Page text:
Third, as we have discussed before, we have to follow Zacchaeus’ example to replace our bad habit with a good habit. In verse 8 we hear Zacchaeus say he will not only stop cheating people, but he will pay back four times as much as he took. In that moment Zacchaeus replaces his bad habit of greed with generosity. Indeed it is a lot easier to stop a bad habit when there is a good alternative instead. Just look at McDonalds or other fast food changes. They recognized that people were trying to get rid of the bad habit of eating junk food so rather than lose business they started offering healthier options that people could choose: grilled chicken, yogurt, tangerines. As parents we have done the same in encouraging our children to not choose pop as their main beverage, but of offering other options like milk or water. It’s a lot easier to stop a bad habit when there are other good options to choose instead.

Finally, when we look to give up a bad habit we can’t forget to ask for God’s help. I don’t think it is any coincidence that this was the day Zacchaeus gave up his bad habit. I would imagine he had been pondering it, maybe even had tried it for some time, but that day he had the help of Jesus. Jesus himself said, “Salvation has come to this house today. . . I have come to seek and to save the lost,” (Luke 19:9-10). Giving up bad habits is hard work, but we don’t have to do it alone. We can’t do it alone. We need the strength, the help of Jesus.

A friend of mine told me the story of a father and son. As they were walking along the road they came across a large stone. They boy said to his father, “Do you think if I use all my strength I can move this rock?” His dad answered, “If you use all your strength I am sure you can do it.” The boy began to push the rock. He pushed and he pushed with everything he had, but the rock did not move. Discouraged, he turned to his dad and said, “You were wrong; I can’t do it.” The father placed his arm around his son and said, “No, son, you didn’t use all your strength – you didn’t ask me to help.”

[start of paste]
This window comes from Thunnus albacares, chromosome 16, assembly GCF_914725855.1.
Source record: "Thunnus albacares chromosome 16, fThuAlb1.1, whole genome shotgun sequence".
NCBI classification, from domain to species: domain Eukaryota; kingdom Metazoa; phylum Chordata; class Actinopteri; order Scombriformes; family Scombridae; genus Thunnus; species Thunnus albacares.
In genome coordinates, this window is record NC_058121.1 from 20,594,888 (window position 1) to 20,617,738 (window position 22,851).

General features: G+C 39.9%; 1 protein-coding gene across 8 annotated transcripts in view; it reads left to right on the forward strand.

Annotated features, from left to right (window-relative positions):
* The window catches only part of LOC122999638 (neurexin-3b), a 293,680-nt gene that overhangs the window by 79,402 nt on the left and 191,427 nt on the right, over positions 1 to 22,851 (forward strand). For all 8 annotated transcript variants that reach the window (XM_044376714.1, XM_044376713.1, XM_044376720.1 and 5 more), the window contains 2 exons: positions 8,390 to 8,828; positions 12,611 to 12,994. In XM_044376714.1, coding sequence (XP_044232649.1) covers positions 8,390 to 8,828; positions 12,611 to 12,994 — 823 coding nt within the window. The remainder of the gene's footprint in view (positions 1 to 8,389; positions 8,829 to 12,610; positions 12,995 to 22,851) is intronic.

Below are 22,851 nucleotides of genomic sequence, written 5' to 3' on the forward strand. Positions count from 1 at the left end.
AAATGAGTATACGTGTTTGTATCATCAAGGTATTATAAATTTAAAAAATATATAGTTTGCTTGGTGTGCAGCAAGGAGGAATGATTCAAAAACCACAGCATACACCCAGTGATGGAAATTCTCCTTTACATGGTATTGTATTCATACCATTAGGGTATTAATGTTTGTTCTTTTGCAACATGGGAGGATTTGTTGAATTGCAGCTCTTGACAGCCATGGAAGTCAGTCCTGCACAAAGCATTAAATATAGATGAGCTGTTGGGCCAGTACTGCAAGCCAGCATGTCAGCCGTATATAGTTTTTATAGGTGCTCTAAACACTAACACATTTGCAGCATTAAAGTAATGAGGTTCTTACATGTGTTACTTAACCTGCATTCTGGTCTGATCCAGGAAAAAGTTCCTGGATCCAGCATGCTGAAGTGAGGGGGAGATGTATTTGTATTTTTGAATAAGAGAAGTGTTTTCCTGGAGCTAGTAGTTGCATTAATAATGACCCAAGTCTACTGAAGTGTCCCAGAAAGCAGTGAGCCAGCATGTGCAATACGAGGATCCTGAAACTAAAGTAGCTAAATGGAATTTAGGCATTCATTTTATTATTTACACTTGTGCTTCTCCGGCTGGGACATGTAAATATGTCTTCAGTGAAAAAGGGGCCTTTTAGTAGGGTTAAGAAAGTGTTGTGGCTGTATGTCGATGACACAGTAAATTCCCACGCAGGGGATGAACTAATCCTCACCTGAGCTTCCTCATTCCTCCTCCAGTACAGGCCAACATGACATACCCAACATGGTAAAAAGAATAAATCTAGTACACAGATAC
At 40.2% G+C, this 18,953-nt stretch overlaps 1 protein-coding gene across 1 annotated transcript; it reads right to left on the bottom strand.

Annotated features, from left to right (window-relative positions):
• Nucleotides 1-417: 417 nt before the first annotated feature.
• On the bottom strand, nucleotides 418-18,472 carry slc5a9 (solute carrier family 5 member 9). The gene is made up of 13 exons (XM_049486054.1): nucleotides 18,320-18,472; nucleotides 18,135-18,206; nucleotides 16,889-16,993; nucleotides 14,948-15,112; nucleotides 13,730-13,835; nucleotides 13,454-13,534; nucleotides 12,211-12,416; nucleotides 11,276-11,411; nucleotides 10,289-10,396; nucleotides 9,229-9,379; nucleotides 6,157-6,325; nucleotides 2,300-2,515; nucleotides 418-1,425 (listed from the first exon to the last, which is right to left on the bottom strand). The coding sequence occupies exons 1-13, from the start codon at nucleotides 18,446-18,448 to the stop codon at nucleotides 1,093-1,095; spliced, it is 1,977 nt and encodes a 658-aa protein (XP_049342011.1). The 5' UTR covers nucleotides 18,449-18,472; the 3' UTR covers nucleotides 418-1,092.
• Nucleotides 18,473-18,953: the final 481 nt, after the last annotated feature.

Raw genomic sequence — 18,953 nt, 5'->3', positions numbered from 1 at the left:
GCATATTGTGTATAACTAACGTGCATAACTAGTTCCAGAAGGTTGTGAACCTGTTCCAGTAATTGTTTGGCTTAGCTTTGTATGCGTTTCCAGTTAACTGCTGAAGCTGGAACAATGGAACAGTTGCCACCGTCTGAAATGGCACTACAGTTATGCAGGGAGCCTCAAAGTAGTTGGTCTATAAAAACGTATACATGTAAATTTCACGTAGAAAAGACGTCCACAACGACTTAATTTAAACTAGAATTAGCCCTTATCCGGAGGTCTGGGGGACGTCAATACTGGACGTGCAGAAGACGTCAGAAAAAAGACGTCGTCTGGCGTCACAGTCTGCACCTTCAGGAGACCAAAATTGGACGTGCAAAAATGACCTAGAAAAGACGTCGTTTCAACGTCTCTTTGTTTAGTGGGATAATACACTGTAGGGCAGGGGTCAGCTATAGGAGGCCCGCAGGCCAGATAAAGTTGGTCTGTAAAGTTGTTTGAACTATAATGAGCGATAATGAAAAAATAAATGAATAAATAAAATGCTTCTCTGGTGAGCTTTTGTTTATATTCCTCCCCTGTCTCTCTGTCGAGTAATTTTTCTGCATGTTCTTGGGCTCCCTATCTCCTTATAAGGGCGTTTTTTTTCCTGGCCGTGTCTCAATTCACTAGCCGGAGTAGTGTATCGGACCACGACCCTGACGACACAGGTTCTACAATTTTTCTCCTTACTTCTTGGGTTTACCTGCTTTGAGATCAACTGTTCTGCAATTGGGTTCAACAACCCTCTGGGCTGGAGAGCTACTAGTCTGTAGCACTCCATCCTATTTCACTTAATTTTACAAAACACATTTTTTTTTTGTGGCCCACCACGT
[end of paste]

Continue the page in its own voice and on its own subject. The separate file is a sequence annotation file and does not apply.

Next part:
Whatever rock is in front of you, whatever bad habit you have, you may not be able to move it on your own, but Christ will help you give it up. That is why coming here, to the Lord’s Table, is so important. Not only do we come here recognizing what we have to give up in our life, what we have to change, but we come choosing Christ instead. We come knowing that there is nothing, no one, more significant, better for us than Jesus. Only we also know that we need Christ’s help to live a new life, to let go of our past, and so we come. We come to invite Christ into our lives, to receive Christ’s help and let go of our bad habits.